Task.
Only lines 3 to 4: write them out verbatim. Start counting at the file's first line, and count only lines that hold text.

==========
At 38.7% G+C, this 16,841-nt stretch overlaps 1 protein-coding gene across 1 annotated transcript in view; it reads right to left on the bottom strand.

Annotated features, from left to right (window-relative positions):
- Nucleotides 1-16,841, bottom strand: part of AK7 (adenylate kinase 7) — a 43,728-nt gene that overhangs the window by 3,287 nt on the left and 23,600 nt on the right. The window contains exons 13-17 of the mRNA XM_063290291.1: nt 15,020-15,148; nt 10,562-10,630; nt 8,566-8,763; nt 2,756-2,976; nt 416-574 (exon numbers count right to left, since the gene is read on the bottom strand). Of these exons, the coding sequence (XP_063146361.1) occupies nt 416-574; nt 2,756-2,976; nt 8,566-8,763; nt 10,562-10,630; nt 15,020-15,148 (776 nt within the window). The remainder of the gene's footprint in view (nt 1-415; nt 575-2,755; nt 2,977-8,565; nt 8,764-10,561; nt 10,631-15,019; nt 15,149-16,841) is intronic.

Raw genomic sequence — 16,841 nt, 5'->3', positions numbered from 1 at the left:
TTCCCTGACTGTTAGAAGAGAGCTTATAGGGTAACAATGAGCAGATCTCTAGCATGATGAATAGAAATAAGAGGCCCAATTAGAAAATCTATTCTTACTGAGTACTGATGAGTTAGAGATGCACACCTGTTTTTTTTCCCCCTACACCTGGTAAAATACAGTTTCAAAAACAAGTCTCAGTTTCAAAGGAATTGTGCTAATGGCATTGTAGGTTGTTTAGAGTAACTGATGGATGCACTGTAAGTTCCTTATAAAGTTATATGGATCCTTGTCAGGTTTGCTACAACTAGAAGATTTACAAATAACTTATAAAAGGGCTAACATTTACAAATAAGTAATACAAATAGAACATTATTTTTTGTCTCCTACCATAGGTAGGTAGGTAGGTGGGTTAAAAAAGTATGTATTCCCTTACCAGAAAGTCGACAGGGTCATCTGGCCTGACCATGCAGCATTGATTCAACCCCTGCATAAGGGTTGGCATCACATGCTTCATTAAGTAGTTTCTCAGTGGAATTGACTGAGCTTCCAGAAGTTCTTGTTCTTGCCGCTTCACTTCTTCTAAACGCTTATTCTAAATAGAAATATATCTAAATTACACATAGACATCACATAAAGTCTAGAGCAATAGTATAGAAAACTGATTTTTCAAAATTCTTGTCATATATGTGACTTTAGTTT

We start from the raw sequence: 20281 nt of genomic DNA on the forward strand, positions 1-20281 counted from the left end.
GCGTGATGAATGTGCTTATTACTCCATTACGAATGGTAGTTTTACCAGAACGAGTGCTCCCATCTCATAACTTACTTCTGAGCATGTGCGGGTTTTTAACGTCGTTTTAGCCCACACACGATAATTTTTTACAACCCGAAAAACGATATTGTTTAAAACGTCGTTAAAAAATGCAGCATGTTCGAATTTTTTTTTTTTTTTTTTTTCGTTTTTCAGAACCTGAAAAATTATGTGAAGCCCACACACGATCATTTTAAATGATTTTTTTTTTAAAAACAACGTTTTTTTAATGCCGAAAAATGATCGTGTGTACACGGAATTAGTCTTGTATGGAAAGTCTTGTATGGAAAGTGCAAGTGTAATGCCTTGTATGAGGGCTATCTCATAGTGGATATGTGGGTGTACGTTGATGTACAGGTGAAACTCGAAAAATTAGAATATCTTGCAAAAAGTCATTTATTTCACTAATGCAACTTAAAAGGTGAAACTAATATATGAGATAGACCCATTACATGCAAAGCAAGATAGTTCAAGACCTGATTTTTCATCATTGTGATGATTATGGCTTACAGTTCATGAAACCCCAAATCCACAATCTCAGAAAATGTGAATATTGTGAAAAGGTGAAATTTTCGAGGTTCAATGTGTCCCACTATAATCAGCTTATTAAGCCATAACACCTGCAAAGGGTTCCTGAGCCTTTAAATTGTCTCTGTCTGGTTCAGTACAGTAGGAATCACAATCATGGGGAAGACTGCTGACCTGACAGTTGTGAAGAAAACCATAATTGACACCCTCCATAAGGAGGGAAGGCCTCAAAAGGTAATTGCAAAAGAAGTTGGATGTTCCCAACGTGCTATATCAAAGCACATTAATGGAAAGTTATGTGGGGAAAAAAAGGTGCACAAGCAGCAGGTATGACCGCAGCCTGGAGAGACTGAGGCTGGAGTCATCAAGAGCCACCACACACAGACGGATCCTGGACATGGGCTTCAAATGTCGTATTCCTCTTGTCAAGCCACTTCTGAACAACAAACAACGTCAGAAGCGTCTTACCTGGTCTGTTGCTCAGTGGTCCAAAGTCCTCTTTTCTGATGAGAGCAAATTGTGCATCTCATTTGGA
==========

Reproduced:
- Nucleotides 1-16,841, bottom strand: part of AK7 (adenylate kinase 7) — a 43,728-nt gene that overhangs the window by 3,287 nt on the left and 23,600 nt on the right. The window contains exons 13-17 of the mRNA XM_063290291.1: nt 15,020-15,148; nt 10,562-10,630; nt 8,566-8,763; nt 2,756-2,976; nt 416-574 (exon numbers count right to left, since the gene is read on the bottom strand). Of these exons, the coding sequence (XP_063146361.1) occupies nt 416-574; nt 2,756-2,976; nt 8,566-8,763; nt 10,562-10,630; nt 15,020-15,148 (776 nt within the window). The remainder of the gene's footprint in view (nt 1-415; nt 575-2,755; nt 2,977-8,565; nt 8,764-10,561; nt 10,631-15,019; nt 15,149-16,841) is intronic.

Raw genomic sequence — 16,841 nt, 5'->3', positions numbered from 1 at the left: